Order of Saint Augustine

"Anima una et cor unum in Deum!" (Regula)

Thought of Saint Augustine
The absence of the Lord is not an absence. Just believe, and the one who you do not see is with you.
Necessity is the mother of all human actions.
(En. in ps. 83, 8)
Great misery is the proud man, but greater mercy is the humble God.
(De cat. rud. IV, 8)

Part Two A



SECTION 1 - Overview:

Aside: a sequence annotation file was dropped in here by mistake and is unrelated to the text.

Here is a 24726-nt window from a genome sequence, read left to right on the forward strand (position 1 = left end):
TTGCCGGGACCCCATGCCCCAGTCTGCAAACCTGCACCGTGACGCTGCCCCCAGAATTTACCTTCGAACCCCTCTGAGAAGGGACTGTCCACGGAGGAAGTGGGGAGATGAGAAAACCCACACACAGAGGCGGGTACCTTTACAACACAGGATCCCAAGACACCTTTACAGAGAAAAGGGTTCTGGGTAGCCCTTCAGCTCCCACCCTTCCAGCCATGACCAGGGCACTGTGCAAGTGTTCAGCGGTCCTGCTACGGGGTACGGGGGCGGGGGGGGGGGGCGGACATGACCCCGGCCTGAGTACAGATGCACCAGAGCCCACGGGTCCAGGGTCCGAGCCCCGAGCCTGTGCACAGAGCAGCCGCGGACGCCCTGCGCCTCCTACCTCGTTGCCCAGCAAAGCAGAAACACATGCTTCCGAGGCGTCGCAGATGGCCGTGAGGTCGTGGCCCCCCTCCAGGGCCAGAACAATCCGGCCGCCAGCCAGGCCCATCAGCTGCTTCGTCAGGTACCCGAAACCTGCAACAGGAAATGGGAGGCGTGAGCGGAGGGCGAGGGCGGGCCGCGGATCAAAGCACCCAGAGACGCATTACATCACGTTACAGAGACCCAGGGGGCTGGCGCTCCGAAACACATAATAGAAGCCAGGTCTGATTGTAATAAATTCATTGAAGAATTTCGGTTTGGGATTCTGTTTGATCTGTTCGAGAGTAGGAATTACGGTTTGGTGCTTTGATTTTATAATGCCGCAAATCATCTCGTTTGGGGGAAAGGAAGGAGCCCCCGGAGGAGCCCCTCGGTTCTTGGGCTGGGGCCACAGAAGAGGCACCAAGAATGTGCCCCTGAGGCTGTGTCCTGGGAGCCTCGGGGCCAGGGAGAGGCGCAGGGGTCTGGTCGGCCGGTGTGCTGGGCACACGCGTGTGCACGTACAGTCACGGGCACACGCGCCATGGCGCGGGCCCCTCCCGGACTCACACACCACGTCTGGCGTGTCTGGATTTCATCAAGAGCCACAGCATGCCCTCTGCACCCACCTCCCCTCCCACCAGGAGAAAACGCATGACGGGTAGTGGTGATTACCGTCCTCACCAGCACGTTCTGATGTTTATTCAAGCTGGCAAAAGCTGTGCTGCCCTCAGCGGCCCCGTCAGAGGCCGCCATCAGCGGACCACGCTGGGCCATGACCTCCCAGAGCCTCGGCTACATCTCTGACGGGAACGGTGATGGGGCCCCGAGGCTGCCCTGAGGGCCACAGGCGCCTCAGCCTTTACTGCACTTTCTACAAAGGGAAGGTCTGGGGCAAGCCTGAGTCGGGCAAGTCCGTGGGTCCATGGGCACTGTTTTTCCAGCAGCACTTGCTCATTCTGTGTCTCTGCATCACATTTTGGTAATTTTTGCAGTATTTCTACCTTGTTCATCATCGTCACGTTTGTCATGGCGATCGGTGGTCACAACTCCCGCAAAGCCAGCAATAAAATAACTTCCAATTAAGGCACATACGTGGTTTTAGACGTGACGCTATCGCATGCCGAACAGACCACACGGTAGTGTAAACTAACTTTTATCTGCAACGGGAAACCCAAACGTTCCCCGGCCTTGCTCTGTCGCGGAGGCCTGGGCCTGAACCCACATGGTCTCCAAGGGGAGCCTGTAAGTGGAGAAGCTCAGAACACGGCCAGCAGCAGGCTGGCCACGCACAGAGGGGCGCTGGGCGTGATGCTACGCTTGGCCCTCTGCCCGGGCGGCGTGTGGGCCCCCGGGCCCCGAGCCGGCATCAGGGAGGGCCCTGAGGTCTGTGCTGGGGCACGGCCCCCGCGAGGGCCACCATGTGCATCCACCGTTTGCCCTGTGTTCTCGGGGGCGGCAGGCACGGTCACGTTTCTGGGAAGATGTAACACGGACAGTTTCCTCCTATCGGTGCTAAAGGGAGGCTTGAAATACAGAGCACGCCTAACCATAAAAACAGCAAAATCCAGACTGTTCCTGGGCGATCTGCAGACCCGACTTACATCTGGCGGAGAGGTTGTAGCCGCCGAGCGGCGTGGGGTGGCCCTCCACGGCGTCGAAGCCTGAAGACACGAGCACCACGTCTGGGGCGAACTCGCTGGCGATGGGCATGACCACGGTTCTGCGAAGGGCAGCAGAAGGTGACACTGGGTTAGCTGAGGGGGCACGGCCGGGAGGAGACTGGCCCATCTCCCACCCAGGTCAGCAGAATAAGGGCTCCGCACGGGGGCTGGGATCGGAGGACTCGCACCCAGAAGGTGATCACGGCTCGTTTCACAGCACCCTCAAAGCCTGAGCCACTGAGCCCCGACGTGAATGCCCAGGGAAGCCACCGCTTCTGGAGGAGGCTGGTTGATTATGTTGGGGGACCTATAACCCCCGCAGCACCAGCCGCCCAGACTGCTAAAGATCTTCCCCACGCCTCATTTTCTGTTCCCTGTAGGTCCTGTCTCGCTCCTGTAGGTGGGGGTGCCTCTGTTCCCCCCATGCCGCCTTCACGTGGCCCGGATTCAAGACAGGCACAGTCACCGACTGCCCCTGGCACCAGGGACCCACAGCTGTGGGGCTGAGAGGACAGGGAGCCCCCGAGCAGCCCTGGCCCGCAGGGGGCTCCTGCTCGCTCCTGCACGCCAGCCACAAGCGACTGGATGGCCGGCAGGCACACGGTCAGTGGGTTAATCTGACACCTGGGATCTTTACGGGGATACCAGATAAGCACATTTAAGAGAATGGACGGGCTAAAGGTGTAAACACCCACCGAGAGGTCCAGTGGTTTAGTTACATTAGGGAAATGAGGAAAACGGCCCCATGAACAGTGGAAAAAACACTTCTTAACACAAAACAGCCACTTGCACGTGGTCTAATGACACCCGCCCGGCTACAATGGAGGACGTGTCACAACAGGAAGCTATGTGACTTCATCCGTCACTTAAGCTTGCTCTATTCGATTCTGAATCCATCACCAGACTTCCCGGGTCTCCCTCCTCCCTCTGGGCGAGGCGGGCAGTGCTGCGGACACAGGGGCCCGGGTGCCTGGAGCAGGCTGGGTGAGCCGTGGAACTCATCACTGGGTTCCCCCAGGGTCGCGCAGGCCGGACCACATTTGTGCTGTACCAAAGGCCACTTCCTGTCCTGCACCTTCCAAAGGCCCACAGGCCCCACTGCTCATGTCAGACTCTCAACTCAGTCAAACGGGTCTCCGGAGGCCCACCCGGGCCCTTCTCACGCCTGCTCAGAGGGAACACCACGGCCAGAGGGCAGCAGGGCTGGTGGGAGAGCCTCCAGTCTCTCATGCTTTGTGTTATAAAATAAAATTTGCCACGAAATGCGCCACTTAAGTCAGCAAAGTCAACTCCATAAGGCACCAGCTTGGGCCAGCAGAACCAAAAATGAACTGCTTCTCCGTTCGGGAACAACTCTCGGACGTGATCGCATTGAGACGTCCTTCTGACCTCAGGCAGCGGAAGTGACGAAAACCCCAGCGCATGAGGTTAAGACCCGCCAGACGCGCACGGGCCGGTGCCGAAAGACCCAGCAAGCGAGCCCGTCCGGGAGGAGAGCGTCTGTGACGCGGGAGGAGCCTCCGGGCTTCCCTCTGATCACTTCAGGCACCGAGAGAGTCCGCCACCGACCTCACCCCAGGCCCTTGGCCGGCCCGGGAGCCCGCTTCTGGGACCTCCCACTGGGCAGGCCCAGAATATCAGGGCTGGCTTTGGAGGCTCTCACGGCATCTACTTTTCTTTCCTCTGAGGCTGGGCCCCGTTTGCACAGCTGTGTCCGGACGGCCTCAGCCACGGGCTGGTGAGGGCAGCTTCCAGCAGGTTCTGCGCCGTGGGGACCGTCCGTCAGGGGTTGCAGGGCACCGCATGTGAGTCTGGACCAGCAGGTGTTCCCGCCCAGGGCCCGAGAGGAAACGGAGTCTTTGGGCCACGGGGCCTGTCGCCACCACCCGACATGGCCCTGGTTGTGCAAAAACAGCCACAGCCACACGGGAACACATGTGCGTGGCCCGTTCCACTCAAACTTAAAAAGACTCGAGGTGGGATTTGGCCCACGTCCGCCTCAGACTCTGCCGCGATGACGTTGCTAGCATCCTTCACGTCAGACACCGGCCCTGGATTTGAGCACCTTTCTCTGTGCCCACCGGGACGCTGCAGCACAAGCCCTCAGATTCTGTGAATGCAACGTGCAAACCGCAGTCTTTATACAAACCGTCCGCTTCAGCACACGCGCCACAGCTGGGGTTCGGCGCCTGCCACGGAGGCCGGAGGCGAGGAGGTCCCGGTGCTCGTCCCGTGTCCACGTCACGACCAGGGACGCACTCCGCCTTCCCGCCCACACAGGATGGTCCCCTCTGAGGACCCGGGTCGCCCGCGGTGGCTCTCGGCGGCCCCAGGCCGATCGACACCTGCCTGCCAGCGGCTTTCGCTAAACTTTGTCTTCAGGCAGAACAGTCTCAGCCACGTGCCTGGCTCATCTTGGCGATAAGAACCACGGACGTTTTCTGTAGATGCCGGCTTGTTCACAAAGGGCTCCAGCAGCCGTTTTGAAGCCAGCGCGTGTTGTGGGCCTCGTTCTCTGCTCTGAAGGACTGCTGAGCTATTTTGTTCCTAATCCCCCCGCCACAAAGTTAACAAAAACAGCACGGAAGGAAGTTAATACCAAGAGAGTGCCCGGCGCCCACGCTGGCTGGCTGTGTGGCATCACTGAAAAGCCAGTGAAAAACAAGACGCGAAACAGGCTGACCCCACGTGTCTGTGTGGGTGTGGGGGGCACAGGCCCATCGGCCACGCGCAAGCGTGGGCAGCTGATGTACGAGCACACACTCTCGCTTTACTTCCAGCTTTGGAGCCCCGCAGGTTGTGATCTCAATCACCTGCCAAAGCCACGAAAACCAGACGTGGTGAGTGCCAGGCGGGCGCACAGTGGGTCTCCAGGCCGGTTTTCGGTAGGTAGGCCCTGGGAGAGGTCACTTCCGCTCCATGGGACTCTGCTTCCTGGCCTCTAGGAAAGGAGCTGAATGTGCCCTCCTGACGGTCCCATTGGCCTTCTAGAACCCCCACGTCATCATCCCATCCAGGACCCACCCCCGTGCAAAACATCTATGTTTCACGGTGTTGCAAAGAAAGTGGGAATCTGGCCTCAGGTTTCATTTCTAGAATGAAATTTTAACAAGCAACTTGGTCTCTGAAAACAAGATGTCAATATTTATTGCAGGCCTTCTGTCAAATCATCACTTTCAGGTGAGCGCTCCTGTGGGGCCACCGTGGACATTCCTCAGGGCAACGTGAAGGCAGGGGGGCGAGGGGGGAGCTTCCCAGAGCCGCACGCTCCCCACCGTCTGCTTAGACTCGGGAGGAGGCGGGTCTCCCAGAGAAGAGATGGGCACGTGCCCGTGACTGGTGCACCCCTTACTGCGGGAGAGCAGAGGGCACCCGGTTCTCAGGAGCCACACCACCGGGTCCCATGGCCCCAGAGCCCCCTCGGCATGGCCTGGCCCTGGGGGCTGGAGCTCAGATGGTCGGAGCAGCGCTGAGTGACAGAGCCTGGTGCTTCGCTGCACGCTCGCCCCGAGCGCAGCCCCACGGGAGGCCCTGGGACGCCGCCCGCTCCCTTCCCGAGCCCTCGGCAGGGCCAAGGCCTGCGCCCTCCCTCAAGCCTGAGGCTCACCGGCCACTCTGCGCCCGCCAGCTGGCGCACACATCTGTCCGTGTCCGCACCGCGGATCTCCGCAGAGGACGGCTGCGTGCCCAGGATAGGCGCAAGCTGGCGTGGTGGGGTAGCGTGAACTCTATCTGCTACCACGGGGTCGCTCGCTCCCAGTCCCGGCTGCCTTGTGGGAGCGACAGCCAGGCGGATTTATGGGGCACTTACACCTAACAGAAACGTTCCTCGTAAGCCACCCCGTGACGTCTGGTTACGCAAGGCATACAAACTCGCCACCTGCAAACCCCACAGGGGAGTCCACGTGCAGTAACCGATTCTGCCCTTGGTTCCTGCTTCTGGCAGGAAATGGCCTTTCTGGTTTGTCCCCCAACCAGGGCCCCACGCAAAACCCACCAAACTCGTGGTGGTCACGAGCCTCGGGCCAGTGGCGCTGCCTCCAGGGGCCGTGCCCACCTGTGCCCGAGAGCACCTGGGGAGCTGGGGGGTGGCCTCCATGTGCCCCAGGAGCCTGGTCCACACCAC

‘Community’ is the theme that holds together the whole of the Plan of Augustinian Formation and this first section, SHARING LIFE IN COMMUNITY introduces the Augustinian vision of life together. As we explore this section, our principle guide and mentor is Fr. Tarcisius van Bavel, OSA. In his book Carisma: Comunidad (Charism: Community) he writes “Each man and woman has a vocation to community…. But not all are called to the same type of community.” He goes on to explain that we Augustinians are among those who “choose as charism the construction of a well-lived community and who desire to invest all their energy in that charism”. As a charism, community is first a gift given by God. Van Bavel goes on to explain that there are a multitude of gifts and charisms that can be compared to the organs of the human body. “The spirituality of the Gospel is too broad and rich for one person or group to be able to experience it in its fullness”. The conclusion is not difficult to anticipate: we Augustinians are among those groups of Christians who are called to offer to the Church and world, a witness to this particular charism of community. Van Bavel’s work will help fill out the sections of the Ratio we will look at. Unfortunately, it has been so far published only in German and Spanish, so we will over other sources as well.